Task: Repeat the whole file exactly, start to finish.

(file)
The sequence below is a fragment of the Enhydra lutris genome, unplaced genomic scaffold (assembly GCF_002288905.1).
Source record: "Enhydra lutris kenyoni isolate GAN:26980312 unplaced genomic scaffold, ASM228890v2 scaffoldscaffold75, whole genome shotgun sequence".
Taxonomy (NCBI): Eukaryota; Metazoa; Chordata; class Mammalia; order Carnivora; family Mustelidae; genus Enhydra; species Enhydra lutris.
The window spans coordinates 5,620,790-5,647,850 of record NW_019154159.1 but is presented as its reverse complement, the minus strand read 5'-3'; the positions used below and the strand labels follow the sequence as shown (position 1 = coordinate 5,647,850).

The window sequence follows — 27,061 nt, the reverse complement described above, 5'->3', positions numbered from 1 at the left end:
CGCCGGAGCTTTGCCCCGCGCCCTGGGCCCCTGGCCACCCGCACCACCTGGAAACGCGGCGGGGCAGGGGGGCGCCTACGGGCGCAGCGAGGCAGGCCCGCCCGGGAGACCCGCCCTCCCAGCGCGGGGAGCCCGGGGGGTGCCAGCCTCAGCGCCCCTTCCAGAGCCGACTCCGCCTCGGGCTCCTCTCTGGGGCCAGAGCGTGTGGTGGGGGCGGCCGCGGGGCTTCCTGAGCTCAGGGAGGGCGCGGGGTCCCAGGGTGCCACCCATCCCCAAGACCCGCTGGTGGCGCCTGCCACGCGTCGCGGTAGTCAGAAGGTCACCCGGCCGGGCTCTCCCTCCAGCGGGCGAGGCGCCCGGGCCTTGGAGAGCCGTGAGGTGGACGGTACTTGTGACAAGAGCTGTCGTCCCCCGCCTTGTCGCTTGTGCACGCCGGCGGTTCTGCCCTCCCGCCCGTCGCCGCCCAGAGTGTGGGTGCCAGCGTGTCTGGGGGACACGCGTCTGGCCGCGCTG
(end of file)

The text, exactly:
The sequence below is a fragment of the Enhydra lutris genome, unplaced genomic scaffold (assembly GCF_002288905.1).
Source record: "Enhydra lutris kenyoni isolate GAN:26980312 unplaced genomic scaffold, ASM228890v2 scaffoldscaffold75, whole genome shotgun sequence".
Taxonomy (NCBI): Eukaryota; Metazoa; Chordata; class Mammalia; order Carnivora; family Mustelidae; genus Enhydra; species Enhydra lutris.
The window spans coordinates 5,620,790-5,647,850 of record NW_019154159.1 but is presented as its reverse complement, the minus strand read 5'-3'; the positions used below and the strand labels follow the sequence as shown (position 1 = coordinate 5,647,850).

The window sequence follows — 27,061 nt, the reverse complement described above, 5'->3', positions numbered from 1 at the left end:
CGCCGGAGCTTTGCCCCGCGCCCTGGGCCCCTGGCCACCCGCACCACCTGGAAACGCGGCGGGGCAGGGGGGCGCCTACGGGCGCAGCGAGGCAGGCCCGCCCGGGAGACCCGCCCTCCCAGCGCGGGGAGCCCGGGGGGTGCCAGCCTCAGCGCCCCTTCCAGAGCCGACTCCGCCTCGGGCTCCTCTCTGGGGCCAGAGCGTGTGGTGGGGGCGGCCGCGGGGCTTCCTGAGCTCAGGGAGGGCGCGGGGTCCCAGGGTGCCACCCATCCCCAAGACCCGCTGGTGGCGCCTGCCACGCGTCGCGGTAGTCAGAAGGTCACCCGGCCGGGCTCTCCCTCCAGCGGGCGAGGCGCCCGGGCCTTGGAGAGCCGTGAGGTGGACGGTACTTGTGACAAGAGCTGTCGTCCCCCGCCTTGTCGCTTGTGCACGCCGGCGGTTCTGCCCTCCCGCCCGTCGCCGCCCAGAGTGTGGGTGCCAGCGTGTCTGGGGGACACGCGTCTGGCCGCGCTG